Conclusion

After a closer look at the affected JPEG data I would not want these JPEG files being unnoticed in my archive:

Two of the images cannot even be opened and displayed any more and the rest has missing parts, mixed up parts and colour problems. For practical reasons, I would want my tool to detect the errors automatically and not necessarily more than those. These are the only JPEGs that obviously have problems, others show errors in JHOVE or Bad Peggy or both, but contemporary JPEG viewer tools have no problems displaying the JPEGs. Of course it is impossible to say if future tools will be able to display these JPEGs properly.

Considering this, Bad Peggy has clearly won: It detects all of the visually corrupt images.

The JHOVE JPEG module misses 7 out of 18 – which is the Bad Peggy error “corrupt data: premature end of data segment” without the additional error “corrupt data: Truncated File – Missing EOI marker” and “xxxx extraneous bytes before marker 0xd9.” Maybe JHOVE would be just fine if these two extra tests would be included. If there is seriously other stuff missing – well, maybe we’d need a bigger sample to examine to be able to answer this question.

These seven JPEGs with visible problems are missed by JHOVE:

All errors found by Bad Peggy

All in all 1007 files in the 3070 sample had problems, if Bad Peggy is to believed. As one file can contain more than one error, the findings are as follows:

occurance error flavour Error Message
15 recognition and BadPeggy The file is not a JPEG (header).
83 ype.
846 nvalid file structure Missing SOI between two EOI thumbnail markers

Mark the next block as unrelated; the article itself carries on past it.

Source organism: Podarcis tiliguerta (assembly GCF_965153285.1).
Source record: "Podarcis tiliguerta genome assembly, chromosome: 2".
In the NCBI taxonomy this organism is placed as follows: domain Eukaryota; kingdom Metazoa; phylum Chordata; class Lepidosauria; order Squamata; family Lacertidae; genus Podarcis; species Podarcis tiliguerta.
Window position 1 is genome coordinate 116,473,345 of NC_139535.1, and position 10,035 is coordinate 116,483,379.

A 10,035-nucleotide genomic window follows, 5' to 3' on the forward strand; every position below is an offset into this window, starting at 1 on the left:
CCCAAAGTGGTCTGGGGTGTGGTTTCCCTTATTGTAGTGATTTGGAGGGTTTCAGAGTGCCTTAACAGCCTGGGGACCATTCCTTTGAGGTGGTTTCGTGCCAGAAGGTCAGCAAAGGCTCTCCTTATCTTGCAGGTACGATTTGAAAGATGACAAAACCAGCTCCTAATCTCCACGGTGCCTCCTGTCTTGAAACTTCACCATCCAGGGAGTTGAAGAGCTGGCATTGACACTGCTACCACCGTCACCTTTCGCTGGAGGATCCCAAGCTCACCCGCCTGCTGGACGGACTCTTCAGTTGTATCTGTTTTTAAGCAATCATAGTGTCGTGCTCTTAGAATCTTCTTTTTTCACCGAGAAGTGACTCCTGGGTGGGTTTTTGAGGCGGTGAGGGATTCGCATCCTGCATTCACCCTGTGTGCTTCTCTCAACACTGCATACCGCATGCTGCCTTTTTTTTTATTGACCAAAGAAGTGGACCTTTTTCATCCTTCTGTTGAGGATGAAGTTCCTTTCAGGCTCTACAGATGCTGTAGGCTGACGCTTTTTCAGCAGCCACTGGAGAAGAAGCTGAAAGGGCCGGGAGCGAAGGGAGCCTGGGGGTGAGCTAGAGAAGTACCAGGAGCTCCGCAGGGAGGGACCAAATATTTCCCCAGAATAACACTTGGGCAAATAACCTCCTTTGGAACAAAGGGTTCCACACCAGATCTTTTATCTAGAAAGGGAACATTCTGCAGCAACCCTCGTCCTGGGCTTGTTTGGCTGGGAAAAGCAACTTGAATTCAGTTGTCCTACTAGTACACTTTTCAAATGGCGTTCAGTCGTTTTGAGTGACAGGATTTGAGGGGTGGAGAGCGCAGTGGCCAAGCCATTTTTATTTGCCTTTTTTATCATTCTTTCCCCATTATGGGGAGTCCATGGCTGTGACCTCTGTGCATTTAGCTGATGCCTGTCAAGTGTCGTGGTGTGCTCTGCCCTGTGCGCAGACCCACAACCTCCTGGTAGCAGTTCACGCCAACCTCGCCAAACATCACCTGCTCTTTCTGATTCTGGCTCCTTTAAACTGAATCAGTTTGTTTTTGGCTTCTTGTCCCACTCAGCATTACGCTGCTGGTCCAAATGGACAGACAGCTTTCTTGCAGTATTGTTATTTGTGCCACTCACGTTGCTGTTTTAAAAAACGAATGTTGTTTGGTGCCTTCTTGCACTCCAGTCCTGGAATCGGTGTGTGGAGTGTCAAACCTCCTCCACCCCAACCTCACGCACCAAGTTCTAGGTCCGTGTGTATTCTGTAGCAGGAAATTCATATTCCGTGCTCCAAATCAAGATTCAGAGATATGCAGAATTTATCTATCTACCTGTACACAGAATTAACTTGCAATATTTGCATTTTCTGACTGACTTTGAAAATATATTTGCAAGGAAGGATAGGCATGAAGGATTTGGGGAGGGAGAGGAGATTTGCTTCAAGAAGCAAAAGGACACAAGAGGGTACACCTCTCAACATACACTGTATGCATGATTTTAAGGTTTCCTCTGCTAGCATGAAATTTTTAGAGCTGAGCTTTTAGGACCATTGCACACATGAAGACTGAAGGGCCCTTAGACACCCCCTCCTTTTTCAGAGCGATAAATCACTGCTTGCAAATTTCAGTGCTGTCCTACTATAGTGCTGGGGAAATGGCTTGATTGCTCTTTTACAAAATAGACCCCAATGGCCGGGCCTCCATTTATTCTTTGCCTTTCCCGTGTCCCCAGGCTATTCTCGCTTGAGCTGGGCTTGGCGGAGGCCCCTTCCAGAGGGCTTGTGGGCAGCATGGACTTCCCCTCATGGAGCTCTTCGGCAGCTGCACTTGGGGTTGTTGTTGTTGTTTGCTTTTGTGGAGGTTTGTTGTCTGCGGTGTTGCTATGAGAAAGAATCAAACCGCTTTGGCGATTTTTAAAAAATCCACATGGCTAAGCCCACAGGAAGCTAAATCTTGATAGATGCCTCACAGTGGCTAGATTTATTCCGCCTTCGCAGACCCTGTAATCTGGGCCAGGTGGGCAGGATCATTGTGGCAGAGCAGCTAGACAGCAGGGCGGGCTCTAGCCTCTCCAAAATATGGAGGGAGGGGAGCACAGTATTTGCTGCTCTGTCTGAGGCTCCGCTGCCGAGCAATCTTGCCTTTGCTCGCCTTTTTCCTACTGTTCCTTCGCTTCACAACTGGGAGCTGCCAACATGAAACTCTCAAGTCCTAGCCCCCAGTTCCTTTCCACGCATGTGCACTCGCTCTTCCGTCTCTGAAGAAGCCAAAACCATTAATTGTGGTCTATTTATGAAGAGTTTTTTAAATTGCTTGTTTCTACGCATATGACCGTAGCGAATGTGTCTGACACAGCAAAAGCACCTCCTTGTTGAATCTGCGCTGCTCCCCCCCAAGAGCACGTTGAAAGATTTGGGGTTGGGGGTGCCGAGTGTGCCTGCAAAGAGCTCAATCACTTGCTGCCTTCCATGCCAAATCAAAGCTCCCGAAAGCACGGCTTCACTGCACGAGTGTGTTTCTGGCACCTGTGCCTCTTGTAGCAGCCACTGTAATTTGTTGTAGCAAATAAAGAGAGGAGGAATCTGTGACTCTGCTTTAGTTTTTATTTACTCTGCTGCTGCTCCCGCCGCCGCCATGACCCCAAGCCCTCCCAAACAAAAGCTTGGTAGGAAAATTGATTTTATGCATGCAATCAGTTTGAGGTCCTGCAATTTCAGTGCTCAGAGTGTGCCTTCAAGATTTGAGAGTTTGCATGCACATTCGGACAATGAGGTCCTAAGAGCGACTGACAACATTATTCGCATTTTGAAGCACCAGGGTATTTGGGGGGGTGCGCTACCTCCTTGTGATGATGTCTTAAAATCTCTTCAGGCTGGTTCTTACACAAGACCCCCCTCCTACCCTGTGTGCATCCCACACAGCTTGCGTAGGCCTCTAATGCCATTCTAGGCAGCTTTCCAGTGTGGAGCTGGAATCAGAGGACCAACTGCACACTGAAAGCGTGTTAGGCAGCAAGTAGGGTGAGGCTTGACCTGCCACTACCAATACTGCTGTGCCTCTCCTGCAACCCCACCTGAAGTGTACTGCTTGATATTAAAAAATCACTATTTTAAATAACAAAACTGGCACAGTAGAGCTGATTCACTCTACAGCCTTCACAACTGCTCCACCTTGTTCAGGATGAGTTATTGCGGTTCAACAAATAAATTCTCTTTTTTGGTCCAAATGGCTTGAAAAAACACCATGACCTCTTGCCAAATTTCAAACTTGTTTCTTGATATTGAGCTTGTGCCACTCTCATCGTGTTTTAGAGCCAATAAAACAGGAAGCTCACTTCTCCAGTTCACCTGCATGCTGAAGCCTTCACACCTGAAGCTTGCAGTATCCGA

2 invalid file structure two SOI markers.
2 invalid file structure two SOF markers.
2 invalid file structure Huffman table 0x00 was not defined
2 invalid file structure SOS before SOF.
1 invalid file structure Empty JPEG image (DNL not supported).
2 invalid file structure missing SOS marker.
21 corrupt data premature end of data segment
40 corrupt data 16 extraneous bytes before marker 0xe0
23 corrupt data Truncated File – Missing EOI marker
1 corrupt data bad Huffman code.
1 corrupt data found marker 0xf7 instead of RST0.
6 other problems Bogus Huffman table definition
6 other problems Bogus marker length
7 other problems Warning: unknown JFIF revision number 148.195.
7 other problems Image Format Error
3 other problems Invalid progressive parameters Ss=227 Se=63 Ah=1 Al=0
3 other problems Bogus DQT index 10.
2 other problems Quantization table 0x00 was not defined.
2 other problems Unsupported JPEG process: SOF type 0xc3.
2 other problems JFIF not permitted in stream metadata.
1 other problems Unsupported JPEG data precision 9
1 other problems Sampling factors too large for interleaved scan.
1 other problems Bogus sampling factors.
1 other problems Too many color components: 17, max 10.
1 other problems Sorry, there are legal restrictions on arithmetic coding.

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  1. Yvonne Tunnat
    January 16, 2017 @ 10:09 am CET

    Hi,
    I have run the JPEG Google Imagetestsuite with JHOVE, Bad Peggy, ImageMagick and ExifTool and have listed all the findings in this spreadsheet:
    https://docs.google.com/spreadsheets/d/1v0JbJZFs_4Oy405li_xkmxAoWhAqQs-nB9yeNAg3tnI/edit#gid=0
    Have fun!
    Yvonne